Medicare Advantage vs Medicare Supplement

What you need to know before turning 65.

Nearing retirement, most of us would rather spend our days debating between a destination in the sun or in the snow.   However, there are still some important healthcare decisions to be made before traveling. Will you enroll in a Medicare Advantage, Medicare Supplement and/or prescription drug plan, or will you stick with Original Medicare coverage.

In the world of Medicare, terminology is thrown around like a basketball in the middle of March Madness. It can be challenging to keep up—allow us to break things down to help you understand the key differences.

There are four different parts of Medicare: A, B, C, and D:

  1. Part A covers hospital visits
  2. Part B covers doctor visits and outpatient care    
  3. Part C is something different known as the Medicare Advantage program
  4. Part D is a prescription drug program

Original Medicare is comprised of Part A and Part B and is administered by the federal government.

Medicare Advantage (Part C)

Here’s where things get a little more complicated. Medicare Advantage plans cover Part A and Part B benefits. They often cover extra benefits not included with Original Medicare, such as vision, hearing, and dental care. Medicare Advantage plans are provided and administered by private insurance companies who have been approved by the Centers for Medicare and Medicaid Services (CMS), a government entity who oversees the Medicare program.


With Medicare Advantage plans, you still need to continue paying Part A and/or B premiums as you would with Original Medicare. However, the amount you pay for a doctor’s visit, hospital stay or other medical expenses is different between Medicare Advantage plans and Original Medicare.


For example: Original Medicare covers most doctors’ visits at 80% after you fill a small deductible. With a Medicare Advantage plan, there is usually a small copay and then the plan covers the rest of the cost.


Medicare Supplement

Medicare Supplement plans, also called Medigap plans, require you to be enrolled in Original Medicare. These plans are offered by private companies, but they act as a secondary insurance policy—covering deductibles, copays and other out-of-pocket expenses that Original Medicare would make you pay. Original Medicare also does not cover health care costs while traveling outside of the United States, but Medicare Supplement plans usually will.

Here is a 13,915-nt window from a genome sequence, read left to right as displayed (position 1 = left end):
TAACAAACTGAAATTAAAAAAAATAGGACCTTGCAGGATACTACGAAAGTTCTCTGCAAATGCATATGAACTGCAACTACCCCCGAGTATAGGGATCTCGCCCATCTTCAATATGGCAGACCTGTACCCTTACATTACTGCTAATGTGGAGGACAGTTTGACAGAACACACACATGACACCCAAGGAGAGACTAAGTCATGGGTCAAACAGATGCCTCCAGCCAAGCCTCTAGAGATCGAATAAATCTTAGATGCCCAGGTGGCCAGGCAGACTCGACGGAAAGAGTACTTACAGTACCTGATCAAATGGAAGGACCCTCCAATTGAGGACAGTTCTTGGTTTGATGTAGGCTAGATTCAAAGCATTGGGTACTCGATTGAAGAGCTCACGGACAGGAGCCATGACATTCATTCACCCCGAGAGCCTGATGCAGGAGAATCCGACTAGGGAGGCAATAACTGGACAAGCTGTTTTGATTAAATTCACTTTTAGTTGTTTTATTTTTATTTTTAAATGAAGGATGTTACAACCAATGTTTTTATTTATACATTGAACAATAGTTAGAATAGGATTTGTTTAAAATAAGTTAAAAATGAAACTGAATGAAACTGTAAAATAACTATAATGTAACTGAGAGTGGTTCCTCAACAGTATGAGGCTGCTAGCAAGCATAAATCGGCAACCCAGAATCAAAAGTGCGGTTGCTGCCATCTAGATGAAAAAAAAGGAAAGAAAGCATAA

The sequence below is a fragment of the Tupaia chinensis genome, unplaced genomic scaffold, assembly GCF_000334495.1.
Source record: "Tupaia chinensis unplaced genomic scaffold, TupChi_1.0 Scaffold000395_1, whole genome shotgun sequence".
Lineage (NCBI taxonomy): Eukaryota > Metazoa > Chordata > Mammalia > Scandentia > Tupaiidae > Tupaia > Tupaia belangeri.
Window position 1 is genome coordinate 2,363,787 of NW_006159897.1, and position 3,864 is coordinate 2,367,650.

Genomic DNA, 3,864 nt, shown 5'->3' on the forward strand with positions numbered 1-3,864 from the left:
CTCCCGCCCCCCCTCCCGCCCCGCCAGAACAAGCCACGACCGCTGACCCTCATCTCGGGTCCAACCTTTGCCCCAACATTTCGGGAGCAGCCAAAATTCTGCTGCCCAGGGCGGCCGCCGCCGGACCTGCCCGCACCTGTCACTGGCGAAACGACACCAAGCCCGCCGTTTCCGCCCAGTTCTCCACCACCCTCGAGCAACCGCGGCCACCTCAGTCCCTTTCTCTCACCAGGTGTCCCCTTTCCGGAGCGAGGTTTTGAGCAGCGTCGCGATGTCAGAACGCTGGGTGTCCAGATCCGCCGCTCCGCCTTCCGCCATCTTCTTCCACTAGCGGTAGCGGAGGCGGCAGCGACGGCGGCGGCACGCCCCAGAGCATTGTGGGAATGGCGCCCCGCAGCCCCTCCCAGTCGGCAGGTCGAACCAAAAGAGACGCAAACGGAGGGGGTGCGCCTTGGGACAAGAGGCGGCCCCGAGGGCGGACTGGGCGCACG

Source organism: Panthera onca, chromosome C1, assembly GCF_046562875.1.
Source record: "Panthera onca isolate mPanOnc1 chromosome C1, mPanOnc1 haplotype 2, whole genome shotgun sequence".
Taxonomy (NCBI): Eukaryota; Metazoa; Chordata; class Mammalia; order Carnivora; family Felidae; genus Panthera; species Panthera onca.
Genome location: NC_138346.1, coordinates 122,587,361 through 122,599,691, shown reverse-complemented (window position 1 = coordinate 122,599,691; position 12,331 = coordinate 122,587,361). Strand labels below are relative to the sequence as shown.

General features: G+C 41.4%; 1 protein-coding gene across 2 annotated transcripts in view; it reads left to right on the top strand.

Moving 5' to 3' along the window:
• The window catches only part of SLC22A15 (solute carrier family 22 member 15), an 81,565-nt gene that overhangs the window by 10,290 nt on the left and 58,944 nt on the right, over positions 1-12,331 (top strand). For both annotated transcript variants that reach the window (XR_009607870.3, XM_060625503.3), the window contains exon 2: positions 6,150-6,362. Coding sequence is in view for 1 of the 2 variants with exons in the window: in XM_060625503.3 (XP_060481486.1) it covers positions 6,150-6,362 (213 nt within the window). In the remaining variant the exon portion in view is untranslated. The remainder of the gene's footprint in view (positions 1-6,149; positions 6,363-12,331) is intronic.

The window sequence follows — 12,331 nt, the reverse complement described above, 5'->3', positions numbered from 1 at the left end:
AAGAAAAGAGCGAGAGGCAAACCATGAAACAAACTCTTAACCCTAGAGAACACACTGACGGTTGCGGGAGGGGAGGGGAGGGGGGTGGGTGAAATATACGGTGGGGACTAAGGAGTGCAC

These are the basic differences—there are many additional factors that differ between Medicare Advantage and Medicare Supplement plans.


Differences to Consider

Network Access

When it comes to Medicare Advantage plans, more times than not you will need to see a doctor in the plan’s network established by the carrier. You may see a doctor outside of the network—keep in mind it will cost more if you choose to do so. For Medicare Supplement plans, if your provider accepts Original Medicare, you don’t need to worry. You may visit any doctor or hospital that accepts payment from Medicare.  

Prescription Drug Coverage

Most Medicare Advantage Plans include benefits for prescription drug coverage. These are referred to as Medicare Advantage Prescription Drug plans (MAPDs). Medicare Supplement plans do not cover prescription drugs. If you choose to go with a Medicare Supplement plan, you can enroll in a Part D plan which specifically covers prescription drugs. Part D plans are available through private insurance companies.

Long-Term Care

Medicare Advantage and Medicare Supplement plans do not cover long-term care.

Vision & Dental Care

Many Medicare Advantage plans cover vision and dental care benefits. Medicare Supplement plans usually don’t cover vision and dental care benefits. But some Medicare Supplement plans do offer a discount program to help reduce vision and dental care expenses​.


Some Medicare Advantage plans include hearing benefits, such as regular hearing exams and hearing aids. Medicare Supplement plans don’t cover hearing aids or exams.


Medicare Advantage plan options vary state to state and in some cases county to county. Keep in mind you may only enroll in plans that are available in your network or area. You must first be enrolled in Medicare Parts A and B and must not have End-Stage Renal Disease. With Medicare Supplements, you must also be enrolled in Medicare Part A and Part B. In some instances, eligibility for Medicare Supplement coverage may depend on your current health status or other factors.  

Which one is right for me?

Regardless of what route you choose, it’s important to weigh the benefits and downfalls of both Medicare Advantage and Medicare Supplement plans. Because you must enroll in one or the other—you cannot have both.

Questions? Talk to one of our Certified Medicare Specialists.

Call us at (855) 563-6993 or have us call you.

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